The Primitive Methodist Mission first came into Africa in 1870 through Fernando Po (present day Equatorial Guinea).It was then a Spanish territory. They built a station and started evangelical work, but their progress was hampered by the activities of the Spanish Catholic Mission who later banned it. The mission started making plans in 1890 to move to a British controlled territory and Nigeria was chosen as the new location. Archibong Town became the first town in which the mission settled in Nigeria in 1893[8] and by 1895, a church, a school and a mission house were built there[9]. Later they moved to Oron, Adadia, Ikot-Ekpene and the environs. Reverend William Christie, a Scot, was instrumental to the occupation of many of these towns.[10] Having also realized the importance of education to evangelism, the Primitive Methodist Mission built in 1905 Training Institute at Oron, to train catechist and teachers to further their imperialistic cum missionary agenda. The British conquest of Arochukwu and subsequent destruction of its famed Ibinu-Ukpabi, encouraged the mission to begin to consider the idea of venturing into Igbo hinterland for evangelization.

Reverend William Christie first made a start at Arriam (Erriam) and later Ndioro in Ikwuano LGA Umuahia, but failed to get a footing there. Relief came his way when the Bende District Officer, Major W.A.E. Cockburn who placed a high premium on Christian missionary enterprise, invited him. He was convinced that Bende people would be friendly and quite disposed to the whiteman.[11]Bende District was by that time having its first contact with European Missionaries in this period (1909-1910).Reverend Christie had a hostile reception at Uzuakoli, a slave market, which attracted a wide clientele. The colonial government officials and missionaries discovered to their chagrin, the role of the middlemen in the lucrative trade. Equally, endemic fighting was reported as exceedingly common.[12]However, Christie was impressed with Uzuakoli and its avenues and the planned quarters of the various trading groups from Abiriba, Arochukwu, the Delta areas, Awka and Onitsha.[13]Before he passed the gauntlet on to Reverend Dodds, he paid a few more visits to Uzuakoli and prepared the ground for its effective missionary occupation by stationing a teacher there in October 1910. The latter conducted regular Sunday services in his bid to build a church in the town. Reverend Dodds on assumption of office continued to press on and in 1912 established a small church in Uzuakoli and Mr. Dappa was sent to the town to nurse the new church to life.

To provide teachers for the churches and primary schools that were springing up in Igboland[14], Reverend Dodds had in 1913 sent some boys to the Training School at Oron. Due to the far location of Oron from Uzuakoli, Bende, Isuikwuato, and the inadequate means of   transportation, the idea of building an institute in the Igbo hinterland similar to that at Oron started gaining momentum.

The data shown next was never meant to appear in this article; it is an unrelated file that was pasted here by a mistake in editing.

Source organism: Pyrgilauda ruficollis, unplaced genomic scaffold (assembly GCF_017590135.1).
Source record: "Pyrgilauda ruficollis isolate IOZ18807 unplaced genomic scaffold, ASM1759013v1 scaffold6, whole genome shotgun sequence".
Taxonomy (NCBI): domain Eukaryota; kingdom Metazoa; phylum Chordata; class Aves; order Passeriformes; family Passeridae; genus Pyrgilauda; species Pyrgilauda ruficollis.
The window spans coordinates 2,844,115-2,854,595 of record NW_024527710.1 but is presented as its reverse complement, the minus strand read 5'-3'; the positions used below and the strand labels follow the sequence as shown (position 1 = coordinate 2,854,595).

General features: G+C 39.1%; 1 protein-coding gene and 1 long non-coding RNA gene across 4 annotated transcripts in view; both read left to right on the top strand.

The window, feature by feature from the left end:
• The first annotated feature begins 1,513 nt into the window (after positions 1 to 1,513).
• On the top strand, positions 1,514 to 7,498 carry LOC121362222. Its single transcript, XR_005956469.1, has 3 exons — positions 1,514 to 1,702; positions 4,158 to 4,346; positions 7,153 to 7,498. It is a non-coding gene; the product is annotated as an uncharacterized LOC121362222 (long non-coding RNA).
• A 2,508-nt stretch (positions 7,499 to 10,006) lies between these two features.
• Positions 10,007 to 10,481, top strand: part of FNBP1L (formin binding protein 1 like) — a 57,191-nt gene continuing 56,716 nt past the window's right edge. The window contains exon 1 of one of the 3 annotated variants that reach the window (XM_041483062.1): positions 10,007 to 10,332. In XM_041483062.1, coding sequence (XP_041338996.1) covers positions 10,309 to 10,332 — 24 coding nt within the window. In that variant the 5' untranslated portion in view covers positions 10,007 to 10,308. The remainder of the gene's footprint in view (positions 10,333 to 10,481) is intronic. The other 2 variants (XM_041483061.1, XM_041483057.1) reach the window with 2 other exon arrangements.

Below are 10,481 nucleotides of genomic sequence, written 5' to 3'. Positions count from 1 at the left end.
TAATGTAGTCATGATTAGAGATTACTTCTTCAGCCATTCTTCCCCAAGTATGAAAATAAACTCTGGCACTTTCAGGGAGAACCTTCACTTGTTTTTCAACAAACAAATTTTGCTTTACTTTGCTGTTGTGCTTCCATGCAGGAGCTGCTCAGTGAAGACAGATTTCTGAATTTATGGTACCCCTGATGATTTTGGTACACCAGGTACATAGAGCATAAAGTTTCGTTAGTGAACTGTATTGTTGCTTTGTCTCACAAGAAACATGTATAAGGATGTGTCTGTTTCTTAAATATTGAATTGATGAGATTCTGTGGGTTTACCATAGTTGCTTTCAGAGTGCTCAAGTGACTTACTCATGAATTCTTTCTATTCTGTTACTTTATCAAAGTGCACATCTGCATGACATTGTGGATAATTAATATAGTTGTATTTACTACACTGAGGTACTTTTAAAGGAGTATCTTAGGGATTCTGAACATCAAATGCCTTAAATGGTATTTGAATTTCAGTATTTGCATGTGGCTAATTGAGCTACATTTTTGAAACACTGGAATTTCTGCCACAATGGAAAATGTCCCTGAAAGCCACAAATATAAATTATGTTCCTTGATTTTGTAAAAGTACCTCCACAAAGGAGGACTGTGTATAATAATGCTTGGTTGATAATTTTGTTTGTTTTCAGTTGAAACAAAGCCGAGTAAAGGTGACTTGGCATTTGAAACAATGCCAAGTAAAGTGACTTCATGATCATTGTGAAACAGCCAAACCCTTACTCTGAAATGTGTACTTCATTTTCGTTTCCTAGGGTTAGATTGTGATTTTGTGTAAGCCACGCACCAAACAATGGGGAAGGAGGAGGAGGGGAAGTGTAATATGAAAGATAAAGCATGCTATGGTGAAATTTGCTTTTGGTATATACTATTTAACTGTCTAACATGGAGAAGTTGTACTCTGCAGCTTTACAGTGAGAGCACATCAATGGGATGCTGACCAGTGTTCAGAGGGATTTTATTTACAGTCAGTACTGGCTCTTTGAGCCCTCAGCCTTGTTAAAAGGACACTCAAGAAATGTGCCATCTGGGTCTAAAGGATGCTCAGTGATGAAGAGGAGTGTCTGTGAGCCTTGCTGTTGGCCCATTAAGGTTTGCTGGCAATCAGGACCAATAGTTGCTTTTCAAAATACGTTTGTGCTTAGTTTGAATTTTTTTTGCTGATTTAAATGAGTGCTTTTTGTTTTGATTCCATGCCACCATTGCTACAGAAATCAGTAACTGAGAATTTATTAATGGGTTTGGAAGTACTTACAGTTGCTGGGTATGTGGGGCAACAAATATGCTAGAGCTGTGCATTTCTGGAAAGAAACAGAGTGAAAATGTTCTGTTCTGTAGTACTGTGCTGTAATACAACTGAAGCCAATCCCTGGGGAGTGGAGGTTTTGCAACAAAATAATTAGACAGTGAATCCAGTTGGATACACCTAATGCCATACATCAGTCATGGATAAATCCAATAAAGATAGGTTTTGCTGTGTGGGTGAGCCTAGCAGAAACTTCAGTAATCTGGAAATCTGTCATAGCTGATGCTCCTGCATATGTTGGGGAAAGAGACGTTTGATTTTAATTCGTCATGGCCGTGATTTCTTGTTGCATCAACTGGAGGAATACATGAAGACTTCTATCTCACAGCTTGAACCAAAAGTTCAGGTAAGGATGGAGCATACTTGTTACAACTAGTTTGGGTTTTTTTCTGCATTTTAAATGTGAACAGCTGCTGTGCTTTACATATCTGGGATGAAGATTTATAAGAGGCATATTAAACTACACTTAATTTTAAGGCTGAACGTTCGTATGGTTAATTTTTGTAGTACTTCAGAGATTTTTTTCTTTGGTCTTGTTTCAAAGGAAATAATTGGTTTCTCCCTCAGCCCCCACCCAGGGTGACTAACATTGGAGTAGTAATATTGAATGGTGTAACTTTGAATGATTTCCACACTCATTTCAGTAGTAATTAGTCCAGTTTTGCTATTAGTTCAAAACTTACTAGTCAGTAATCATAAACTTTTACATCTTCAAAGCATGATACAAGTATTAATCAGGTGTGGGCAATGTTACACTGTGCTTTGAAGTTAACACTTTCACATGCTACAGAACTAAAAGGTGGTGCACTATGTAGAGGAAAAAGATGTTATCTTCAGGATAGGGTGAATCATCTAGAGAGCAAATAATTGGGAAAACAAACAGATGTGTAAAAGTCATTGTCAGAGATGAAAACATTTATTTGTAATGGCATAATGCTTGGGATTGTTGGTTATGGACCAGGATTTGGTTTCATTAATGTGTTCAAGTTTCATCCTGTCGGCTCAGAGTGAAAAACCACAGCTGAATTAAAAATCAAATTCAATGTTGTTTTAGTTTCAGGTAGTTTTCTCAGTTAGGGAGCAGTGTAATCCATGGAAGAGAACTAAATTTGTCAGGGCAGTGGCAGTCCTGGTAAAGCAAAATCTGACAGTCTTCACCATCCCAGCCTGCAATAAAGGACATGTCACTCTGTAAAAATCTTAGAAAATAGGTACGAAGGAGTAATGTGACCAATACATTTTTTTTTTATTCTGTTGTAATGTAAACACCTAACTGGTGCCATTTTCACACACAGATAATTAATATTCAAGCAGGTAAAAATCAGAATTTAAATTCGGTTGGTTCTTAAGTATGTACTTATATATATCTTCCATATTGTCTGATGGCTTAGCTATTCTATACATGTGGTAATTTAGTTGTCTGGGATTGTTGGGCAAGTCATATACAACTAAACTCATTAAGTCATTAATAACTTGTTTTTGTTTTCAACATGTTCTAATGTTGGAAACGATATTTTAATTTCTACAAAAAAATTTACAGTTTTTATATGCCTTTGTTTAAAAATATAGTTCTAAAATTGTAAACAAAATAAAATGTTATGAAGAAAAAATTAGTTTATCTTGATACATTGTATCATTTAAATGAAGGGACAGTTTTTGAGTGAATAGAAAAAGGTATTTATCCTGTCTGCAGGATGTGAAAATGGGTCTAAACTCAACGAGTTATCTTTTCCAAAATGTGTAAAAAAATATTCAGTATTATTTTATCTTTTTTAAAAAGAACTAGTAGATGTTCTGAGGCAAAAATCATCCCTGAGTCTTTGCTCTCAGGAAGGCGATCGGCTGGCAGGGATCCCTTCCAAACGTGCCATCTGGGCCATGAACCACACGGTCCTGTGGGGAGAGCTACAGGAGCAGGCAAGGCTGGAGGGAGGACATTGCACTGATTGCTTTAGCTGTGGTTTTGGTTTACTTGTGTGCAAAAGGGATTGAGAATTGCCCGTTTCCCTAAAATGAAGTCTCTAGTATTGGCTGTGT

The introduction of Western education became possible when at its maiden Synod in Eastern Nigeria, the Council of Primitive Methodist ministers in Nigeria, made the following observation:

Our object is in general terms, the spread of specifically Christian education for the African as an African. Stated more generally, it is an attempt to provide education not merely as an independent good, or as a means to material ends, but also in definite relation to his spiritual foundations of life as exhibited in the teaching of Jesus Christ, and at the same time to relate the instruction to African life so that the product may be truly African as the native material provided.[15]

 

Thus, right from the very beginning, the Primitive Methodist was committed to providing it’s converts with ‘Christian education’. For the missionaries, evangelism was to be promoted through formal education. Another reason education was seen as critical to evangelism was the need on the part of both the teachers and the newly converted to acquire the skills of reading the Bible and writing in the white man’s language. Consequently, missionaries turned their attention to youths and schools as sources of conversion because they soon realized, to their utter dismay, the futility of trying to convert influential men in the Igbo society.

A central site was sought for the establishment of the Primitive Methodist and an Institute in Igboland; Bende that provided a strong foothold for the mission, was considered too remote. The railway line that crossed Uzuakoli in 1915[16], gave it an added advantage over other villages since it made for easy communication.

 

Theoretical Framework